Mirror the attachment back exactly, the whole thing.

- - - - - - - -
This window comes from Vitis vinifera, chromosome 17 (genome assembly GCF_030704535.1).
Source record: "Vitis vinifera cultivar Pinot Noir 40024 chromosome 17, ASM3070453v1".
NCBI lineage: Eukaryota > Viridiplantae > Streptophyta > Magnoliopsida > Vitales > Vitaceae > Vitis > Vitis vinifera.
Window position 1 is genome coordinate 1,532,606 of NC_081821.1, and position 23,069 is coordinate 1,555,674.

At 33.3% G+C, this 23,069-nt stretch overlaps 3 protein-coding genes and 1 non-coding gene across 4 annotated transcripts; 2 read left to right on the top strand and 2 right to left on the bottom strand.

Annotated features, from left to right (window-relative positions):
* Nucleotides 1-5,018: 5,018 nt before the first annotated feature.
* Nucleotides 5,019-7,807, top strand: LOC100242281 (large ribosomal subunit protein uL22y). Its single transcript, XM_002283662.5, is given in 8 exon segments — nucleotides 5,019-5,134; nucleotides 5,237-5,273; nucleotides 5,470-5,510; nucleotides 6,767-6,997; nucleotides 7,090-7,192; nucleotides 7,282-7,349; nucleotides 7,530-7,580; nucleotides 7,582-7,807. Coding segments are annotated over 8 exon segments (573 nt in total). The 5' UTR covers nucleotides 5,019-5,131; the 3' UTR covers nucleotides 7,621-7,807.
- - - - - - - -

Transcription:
This window comes from Vitis vinifera, chromosome 17 (genome assembly GCF_030704535.1).
Source record: "Vitis vinifera cultivar Pinot Noir 40024 chromosome 17, ASM3070453v1".
NCBI lineage: Eukaryota > Viridiplantae > Streptophyta > Magnoliopsida > Vitales > Vitaceae > Vitis > Vitis vinifera.
Window position 1 is genome coordinate 1,532,606 of NC_081821.1, and position 23,069 is coordinate 1,555,674.

At 33.3% G+C, this 23,069-nt stretch overlaps 3 protein-coding genes and 1 non-coding gene across 4 annotated transcripts; 2 read left to right on the top strand and 2 right to left on the bottom strand.

Annotated features, from left to right (window-relative positions):
* Nucleotides 1-5,018: 5,018 nt before the first annotated feature.
* Nucleotides 5,019-7,807, top strand: LOC100242281 (large ribosomal subunit protein uL22y). Its single transcript, XM_002283662.5, is given in 8 exon segments — nucleotides 5,019-5,134; nucleotides 5,237-5,273; nucleotides 5,470-5,510; nucleotides 6,767-6,997; nucleotides 7,090-7,192; nucleotides 7,282-7,349; nucleotides 7,530-7,580; nucleotides 7,582-7,807. Coding segments are annotated over 8 exon segments (573 nt in total). The 5' UTR covers nucleotides 5,019-5,131; the 3' UTR covers nucleotides 7,621-7,807.